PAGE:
On March 23, 1775, Patrick Henry’s voice boomed, “Give me liberty or give me death!” He delivered a rousing speech at the Second Virginia Convention, less than a month before the start of the American Revolution. Henry’s words ramped up the militia’s might, and Virginia’s venom; it was the largest American colony in favor of defying British rule. Henry’s plea resonated with his audience, all the other colonists—and–succeeding generations.

Henry’s story is an inspiration for young learners, says the Grateful American Book Prize, which recommends Thomas S. Kidd’s Patrick Henry: First Among Patriots.






Poliomyelitis has plagued mankind for centuries. It is a disease that attacks the nervous system and causes paralysis. In 1952 more than 58,000 new cases of polio were reported in the United States; of those, 3,000 died. Medical scientists were desperately seeking a vaccine. Finally, on March 26, 1953, Dr. Jonas Salk, head of the Virus Research Lab at the University of Pittsburgh, reported that he had devised a way to immunize the population against the scourge that favored children.

For more information the Grateful American Book Prize recommends Jeffrey Kluger’s Splendid Solution: Jonas Salk and the Conquest of Polio.




History Matters is a biweekly feature courtesy of The Grateful American Book Prize.



History Matters
March 1 to March 15, 2020

On March 3, 1913, 5,000 suffragettes– including the legendary journalist, Nellie Bly, and Helen Keller, took to the streets in Washington D.C. to fight for the right to vote. An unruly crowd of onlookers tried to shout them down; it looked as though a riot was about to break out, but a contingent of soldiers under the orders of Secretary of War Henry Stimson, restored order. The commotion occurred the day before the inauguration of Woodrow Wilson who, according to the Smithsonian Magazine, was not in favor of giving women the right to vote, noting that “it gave him a chilled, scandalized feeling.”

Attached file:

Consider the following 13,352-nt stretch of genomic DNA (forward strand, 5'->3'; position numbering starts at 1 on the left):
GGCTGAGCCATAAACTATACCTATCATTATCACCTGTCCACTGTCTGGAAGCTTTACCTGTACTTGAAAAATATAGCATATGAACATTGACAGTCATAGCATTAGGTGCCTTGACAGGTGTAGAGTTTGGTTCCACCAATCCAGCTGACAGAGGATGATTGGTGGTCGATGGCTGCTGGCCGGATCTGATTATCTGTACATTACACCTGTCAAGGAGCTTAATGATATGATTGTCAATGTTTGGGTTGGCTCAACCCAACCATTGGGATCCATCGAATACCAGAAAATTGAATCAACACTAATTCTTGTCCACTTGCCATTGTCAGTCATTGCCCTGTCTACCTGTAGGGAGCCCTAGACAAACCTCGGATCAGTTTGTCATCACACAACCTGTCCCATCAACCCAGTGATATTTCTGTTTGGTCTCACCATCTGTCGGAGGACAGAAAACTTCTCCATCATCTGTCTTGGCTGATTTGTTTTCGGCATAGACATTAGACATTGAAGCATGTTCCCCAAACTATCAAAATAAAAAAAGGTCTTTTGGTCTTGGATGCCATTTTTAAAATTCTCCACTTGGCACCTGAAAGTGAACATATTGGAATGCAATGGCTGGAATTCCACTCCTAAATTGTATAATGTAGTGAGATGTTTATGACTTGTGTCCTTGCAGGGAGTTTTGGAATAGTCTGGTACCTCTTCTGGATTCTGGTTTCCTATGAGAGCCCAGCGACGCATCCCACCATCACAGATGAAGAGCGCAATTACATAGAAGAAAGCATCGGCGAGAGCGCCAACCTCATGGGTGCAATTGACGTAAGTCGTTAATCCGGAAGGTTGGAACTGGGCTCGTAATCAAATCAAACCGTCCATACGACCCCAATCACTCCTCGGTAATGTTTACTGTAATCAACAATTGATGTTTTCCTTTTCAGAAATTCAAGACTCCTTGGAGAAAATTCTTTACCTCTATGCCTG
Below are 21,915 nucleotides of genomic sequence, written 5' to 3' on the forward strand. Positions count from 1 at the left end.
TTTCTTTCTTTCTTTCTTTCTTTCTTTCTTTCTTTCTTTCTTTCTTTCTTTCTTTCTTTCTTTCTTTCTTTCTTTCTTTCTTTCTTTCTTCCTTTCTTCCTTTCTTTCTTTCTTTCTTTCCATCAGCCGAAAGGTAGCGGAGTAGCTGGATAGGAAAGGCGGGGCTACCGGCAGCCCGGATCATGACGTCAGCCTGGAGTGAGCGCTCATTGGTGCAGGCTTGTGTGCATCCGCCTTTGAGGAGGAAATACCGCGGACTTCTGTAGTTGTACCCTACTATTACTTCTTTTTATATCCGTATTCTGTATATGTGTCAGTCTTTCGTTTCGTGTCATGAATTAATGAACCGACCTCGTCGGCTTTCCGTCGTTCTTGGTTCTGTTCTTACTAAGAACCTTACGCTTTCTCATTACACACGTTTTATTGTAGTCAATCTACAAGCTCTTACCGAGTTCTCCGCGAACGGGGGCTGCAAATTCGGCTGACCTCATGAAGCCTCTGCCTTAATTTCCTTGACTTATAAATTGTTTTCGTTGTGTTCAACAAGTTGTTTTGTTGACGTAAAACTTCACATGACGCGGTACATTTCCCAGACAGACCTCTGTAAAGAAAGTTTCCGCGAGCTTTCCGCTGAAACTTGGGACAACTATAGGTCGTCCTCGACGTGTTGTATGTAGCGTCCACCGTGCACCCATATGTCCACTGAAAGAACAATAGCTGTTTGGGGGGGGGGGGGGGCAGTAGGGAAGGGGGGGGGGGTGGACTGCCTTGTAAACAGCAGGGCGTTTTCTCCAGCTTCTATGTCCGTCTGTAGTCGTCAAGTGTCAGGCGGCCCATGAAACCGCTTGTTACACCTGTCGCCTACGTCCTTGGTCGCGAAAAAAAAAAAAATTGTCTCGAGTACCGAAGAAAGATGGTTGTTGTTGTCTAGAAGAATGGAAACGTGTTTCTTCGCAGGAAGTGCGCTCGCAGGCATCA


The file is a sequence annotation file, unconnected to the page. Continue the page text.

It took six more years to happen– for Congress to pass the 19th Amendment to the Constitution.

The Grateful American Book Prize recommends Winifred Conkling’s Votes for Women! American Suffragists and the Battle for the Ballot.




The U.S. Congress–or legislature–is one of the three branches of government, where the federal laws that govern the nation are made. It is comprised of the Senate, and the House of Representatives; they convened–for the first time–under a newly adopted U.S. Constitution, in New York City, on March 4, 1789.

Eight years earlier–on March 1, 1781–and two years prior to the end of the American Revolution–the Articles of Confederation– predecessor to the Constitution–established Congress as the sole governing body of the soon-to-be independent American nation.

The Grateful American Book Prize recommends Lee H. Hamilton’s How Congress Works and Why You Should Care.



Medicine has progressed considerably since the Spanish influenza pandemic of 1918. When it reached America, about a third of the population caught the flu, and more than 600,000 died from it; globally, it is estimated that 20 million to 50 million people perished from the illness.

These days, a less deadly variety of flu is commonplace in the fall and winter, but the surety of death is usually held in check by modern medicine.

The Spanish Flu was cause for alarm, but it also incited a rush to discover a prevention. A good read about the outbreak is Makiia Lucier’s novel, A Death-Struck Year.




History Matters is a biweekly feature courtesy of The Grateful American Book Prize.



History Matters
February 15 to February 29, 2020

On February 15, 1898, the U.S. battleship, Maine, blew up, and sank in Havana Harbor. Two hundred sixty of the nearly 400 American soldiers aboard perished. The ship had been dispatched to protect U.S. interests during a time when Spanish rule was being challenged by Cuban rebels. A U.S. Naval Court ruled that a mine had caused the explosion. The aftermath of rage connected to the incident, and the suppression of the Cuban freedom fighters escalated into war.

Seventy-eight years later, naval investigators revamped their conclusion: the disastrous explosion was not from a mine; it was likely caused by an on-board fire which ignited a stockpile of ammunition.

The Grateful American Book Prize recommends The Sinking of the USS Maine: Declaring War Against Spain by Samuel Willard Crompton.